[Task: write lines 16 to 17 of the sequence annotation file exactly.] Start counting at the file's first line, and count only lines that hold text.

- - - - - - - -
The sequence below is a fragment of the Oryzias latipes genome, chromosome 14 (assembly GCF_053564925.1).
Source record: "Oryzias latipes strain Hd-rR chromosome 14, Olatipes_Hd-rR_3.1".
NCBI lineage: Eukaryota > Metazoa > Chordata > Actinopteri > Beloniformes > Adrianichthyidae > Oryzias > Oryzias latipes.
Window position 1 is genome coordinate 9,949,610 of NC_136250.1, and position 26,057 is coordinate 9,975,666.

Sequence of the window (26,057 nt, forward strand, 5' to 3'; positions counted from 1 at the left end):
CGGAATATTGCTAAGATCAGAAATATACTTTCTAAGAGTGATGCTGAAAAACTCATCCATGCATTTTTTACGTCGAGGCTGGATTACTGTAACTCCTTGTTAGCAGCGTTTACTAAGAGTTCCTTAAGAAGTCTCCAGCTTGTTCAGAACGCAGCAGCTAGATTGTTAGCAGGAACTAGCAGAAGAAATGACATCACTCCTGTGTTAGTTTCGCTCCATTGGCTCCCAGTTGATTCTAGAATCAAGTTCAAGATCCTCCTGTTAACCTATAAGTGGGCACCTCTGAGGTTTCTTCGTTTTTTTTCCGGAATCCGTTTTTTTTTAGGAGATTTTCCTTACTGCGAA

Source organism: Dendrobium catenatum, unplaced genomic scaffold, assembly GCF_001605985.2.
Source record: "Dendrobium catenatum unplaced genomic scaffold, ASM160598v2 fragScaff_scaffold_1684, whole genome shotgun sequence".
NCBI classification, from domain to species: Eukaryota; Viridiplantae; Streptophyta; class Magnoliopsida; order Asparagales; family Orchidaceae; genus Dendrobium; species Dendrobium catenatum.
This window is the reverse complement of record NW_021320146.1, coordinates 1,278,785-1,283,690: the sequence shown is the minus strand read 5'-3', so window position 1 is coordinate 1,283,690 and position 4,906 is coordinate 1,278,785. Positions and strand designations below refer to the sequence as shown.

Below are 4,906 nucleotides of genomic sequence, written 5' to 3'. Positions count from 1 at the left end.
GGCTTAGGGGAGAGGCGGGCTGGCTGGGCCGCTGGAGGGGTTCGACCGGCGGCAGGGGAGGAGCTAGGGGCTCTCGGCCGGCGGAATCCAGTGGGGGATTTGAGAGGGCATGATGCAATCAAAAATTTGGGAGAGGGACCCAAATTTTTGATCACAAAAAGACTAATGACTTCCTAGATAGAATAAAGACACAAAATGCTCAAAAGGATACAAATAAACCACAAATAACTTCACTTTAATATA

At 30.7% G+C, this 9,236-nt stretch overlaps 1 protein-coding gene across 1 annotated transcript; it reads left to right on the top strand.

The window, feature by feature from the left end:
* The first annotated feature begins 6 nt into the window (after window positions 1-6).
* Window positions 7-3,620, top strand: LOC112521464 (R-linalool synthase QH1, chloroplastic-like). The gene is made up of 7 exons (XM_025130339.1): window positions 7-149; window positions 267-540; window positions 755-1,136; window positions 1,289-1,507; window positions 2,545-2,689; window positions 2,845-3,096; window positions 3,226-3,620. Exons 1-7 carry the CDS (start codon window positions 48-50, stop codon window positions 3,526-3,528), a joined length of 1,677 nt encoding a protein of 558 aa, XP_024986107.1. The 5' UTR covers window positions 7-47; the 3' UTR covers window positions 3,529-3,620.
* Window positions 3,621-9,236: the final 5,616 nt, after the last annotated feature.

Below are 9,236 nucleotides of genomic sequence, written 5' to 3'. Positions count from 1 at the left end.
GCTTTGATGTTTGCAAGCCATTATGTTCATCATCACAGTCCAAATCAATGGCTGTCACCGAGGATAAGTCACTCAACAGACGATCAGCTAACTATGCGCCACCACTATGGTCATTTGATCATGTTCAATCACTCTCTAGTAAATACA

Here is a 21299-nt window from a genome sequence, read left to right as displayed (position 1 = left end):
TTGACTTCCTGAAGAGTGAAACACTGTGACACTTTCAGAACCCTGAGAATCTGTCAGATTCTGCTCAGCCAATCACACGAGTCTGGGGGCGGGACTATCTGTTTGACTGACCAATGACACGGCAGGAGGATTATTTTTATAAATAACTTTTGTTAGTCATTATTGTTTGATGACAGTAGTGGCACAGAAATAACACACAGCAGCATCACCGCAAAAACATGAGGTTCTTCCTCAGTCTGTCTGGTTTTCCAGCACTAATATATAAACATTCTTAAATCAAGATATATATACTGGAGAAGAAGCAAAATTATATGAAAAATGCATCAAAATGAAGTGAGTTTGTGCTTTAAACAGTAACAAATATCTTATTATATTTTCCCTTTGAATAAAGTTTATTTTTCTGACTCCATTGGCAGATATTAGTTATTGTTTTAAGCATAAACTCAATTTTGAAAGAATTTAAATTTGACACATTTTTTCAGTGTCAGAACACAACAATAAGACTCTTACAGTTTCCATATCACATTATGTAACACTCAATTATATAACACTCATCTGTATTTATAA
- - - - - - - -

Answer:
* Window positions 7-3,620, top strand: LOC112521464 (R-linalool synthase QH1, chloroplastic-like). The gene is made up of 7 exons (XM_025130339.1): window positions 7-149; window positions 267-540; window positions 755-1,136; window positions 1,289-1,507; window positions 2,545-2,689; window positions 2,845-3,096; window positions 3,226-3,620. Exons 1-7 carry the CDS (start codon window positions 48-50, stop codon window positions 3,526-3,528), a joined length of 1,677 nt encoding a protein of 558 aa, XP_024986107.1. The 5' UTR covers window positions 7-47; the 3' UTR covers window positions 3,529-3,620.
* Window positions 3,621-9,236: the final 5,616 nt, after the last annotated feature.